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RE: Repeater

Rich, In regards to the noise on FilterQueen You probably just have the
Phono Preamp engaged. This will boost a normal input considerably causing
such noise. Just check the back of the unit and make sure the input is set
to line. 
The noise related specs on FilterQueen are as follows...
SNR (A-Weighted) > 90 dB 
THD <0.3%

Repeater is being designed with the studio musician in mind. We have an
instrument input on the front as well as full foot switch control. We still
have a phono preamp built in because we believe that vinyl is a valid sound
source especially since sampling from vinyl is a modern music mainstay.
Anyway I don't want to go into a big marketing spiel but this will be a 
very cool product with loads of passion and brainiac algorithms built in.

Best Regards,

Damon Langlois
Creative Director
Electrix / IVL 
"No Creative Barriers"
Tel (250) 544-4091 Fax (250) 544-4100

-----Original Message-----
From: rich [mailto:rich@nuvision.com]
Sent: Wednesday, July 26, 2000 5:32 PM
To: Loopers-Delight@annihilist.com
Subject: re: Repeater

>While it's true that trainspotting will show the Electrix modules all over
>DJ rigs, the modules are getting great use in home/pro studio setups as
>Why? Well, for one, they're real ANALOG devices that don't cost you an arm
>and a leg.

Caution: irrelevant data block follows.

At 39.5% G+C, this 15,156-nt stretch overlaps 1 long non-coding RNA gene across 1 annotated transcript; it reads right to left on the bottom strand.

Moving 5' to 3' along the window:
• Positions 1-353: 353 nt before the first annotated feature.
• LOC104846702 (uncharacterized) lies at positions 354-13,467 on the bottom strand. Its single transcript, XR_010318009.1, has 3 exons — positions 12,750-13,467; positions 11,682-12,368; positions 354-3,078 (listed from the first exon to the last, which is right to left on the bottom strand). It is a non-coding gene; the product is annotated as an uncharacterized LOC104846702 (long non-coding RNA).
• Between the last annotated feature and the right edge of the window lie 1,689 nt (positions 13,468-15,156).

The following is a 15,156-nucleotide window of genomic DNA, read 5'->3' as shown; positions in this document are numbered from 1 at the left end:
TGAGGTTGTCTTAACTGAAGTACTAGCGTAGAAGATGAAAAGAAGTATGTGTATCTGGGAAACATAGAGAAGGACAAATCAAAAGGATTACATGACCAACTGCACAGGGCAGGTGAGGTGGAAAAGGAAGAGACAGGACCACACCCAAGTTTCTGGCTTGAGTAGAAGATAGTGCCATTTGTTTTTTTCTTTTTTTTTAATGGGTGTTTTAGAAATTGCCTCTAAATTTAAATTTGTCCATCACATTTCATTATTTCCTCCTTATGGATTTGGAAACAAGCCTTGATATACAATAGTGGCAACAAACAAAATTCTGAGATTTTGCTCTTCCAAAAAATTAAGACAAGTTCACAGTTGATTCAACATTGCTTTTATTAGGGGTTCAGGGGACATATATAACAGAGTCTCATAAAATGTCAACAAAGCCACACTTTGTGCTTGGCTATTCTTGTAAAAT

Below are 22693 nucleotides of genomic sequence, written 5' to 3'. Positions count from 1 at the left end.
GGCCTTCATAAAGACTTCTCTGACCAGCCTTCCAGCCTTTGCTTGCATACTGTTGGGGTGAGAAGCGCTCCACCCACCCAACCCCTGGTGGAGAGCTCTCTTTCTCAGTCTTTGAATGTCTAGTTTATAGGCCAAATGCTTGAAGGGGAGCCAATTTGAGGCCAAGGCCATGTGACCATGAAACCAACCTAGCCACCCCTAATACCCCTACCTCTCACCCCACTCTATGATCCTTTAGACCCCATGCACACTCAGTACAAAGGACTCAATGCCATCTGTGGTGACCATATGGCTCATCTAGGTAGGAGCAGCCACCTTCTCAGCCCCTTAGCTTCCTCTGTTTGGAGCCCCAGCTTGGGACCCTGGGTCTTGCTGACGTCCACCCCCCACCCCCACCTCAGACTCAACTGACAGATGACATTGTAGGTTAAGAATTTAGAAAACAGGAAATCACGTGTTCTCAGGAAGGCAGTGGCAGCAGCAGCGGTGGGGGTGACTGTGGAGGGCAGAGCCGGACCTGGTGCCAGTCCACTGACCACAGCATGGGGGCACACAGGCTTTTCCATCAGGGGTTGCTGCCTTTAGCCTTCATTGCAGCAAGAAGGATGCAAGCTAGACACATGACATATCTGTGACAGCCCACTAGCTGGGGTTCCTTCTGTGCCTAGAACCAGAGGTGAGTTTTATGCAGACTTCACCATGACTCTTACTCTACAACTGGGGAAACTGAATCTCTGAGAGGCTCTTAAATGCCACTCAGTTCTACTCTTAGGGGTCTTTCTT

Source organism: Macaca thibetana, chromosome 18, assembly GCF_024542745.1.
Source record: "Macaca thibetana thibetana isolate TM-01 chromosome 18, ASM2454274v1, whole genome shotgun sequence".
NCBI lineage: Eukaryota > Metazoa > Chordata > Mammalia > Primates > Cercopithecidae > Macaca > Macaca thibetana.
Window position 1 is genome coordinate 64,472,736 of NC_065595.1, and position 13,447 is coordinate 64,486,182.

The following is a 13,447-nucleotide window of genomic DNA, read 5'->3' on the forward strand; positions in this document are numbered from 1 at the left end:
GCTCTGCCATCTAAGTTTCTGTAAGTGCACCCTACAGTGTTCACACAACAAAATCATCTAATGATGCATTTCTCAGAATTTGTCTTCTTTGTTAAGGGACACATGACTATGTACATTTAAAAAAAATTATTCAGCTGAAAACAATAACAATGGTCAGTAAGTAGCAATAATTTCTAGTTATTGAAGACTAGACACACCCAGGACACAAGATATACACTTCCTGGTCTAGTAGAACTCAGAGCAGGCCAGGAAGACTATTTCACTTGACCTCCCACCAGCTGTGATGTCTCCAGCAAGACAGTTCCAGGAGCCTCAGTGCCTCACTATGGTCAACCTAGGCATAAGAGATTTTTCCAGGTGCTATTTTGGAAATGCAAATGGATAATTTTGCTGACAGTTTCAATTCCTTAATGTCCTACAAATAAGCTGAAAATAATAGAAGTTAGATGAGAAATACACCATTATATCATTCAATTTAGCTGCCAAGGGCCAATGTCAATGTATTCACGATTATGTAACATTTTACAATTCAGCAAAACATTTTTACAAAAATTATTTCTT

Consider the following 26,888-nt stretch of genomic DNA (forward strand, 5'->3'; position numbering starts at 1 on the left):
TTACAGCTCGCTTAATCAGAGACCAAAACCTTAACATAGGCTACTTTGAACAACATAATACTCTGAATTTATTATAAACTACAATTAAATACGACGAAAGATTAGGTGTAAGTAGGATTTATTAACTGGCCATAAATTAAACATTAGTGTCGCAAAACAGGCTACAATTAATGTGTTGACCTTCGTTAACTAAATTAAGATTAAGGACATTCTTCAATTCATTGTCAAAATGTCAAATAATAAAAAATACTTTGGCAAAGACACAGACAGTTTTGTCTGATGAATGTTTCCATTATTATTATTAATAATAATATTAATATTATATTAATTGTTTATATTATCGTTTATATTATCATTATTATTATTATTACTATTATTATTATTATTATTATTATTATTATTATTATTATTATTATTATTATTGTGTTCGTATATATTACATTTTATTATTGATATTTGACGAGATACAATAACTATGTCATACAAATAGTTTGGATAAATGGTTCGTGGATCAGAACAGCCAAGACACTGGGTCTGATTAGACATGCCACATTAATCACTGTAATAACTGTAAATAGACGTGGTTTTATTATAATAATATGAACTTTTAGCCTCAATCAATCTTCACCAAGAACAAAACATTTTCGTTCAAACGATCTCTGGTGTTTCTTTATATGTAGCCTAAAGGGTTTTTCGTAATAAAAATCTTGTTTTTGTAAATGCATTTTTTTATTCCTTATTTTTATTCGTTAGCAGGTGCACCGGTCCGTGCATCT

>There's another reason though that I think folks are really into. The guys
>at Electrix aren't trying to be high-tech geeks with soldering irons. You
>will *not* find tolerances of .00000001 {anything} in the boxes. The guys
>are _good_ engineers that are also musicians. And *THAT* is the difference
>Electrix is a small company and that puts the solder-jocks close to the
>designers who are close to the marketeers who are close to the real world.
>These products sound good because they are designed by folks who work with
>music for fun (some for $$$) and are not engineering super-nerds.
>It's the same type of feel that you get from other small company products
>like those from Clavia, Waldorf, Access, Big Briar, Encore, etc.

Just wanted to add a bit to this.

Quite often, especially with music gear, you get what you pay for.  I saw
the Electrix Filter Queen at the LA Namm show, and was impressed enough to
buy one.  This is the first filter unit i have ever worked with
(hmmm...does a wah pedal count?)

Anyway, it's a very cool unit, for $200 to boot.  But it is NOISY.
Extremely NOISY.  If the filter is engaged, even with the mix all the way
down, you get a very noticeable hiss from the unit.

Also, it is almost impossible to totally 'kill' the original signal even if
you've got a really tweaked sound.  You can still faintly hear that
original tone in there.

And, in the LFO section, you get a choice of waveforms, but no control over
the shape...just the mix.  So if you want to nip a bit of sharpness off the
peak of the waveform, you're stuck.  You can only turn the mix down a bit.

So, a low priced, dj oriented box can be used in the home studio, but it
starts to show it's weaknesses when pushed beyond the 'two turntables and a
p.a' scenariao.

I would probably expect the same from the Repeater.  I want to try it out,
definitely.  But i'll probably keep my expectations in check with regards
to s/n ratio, depth of features, and such.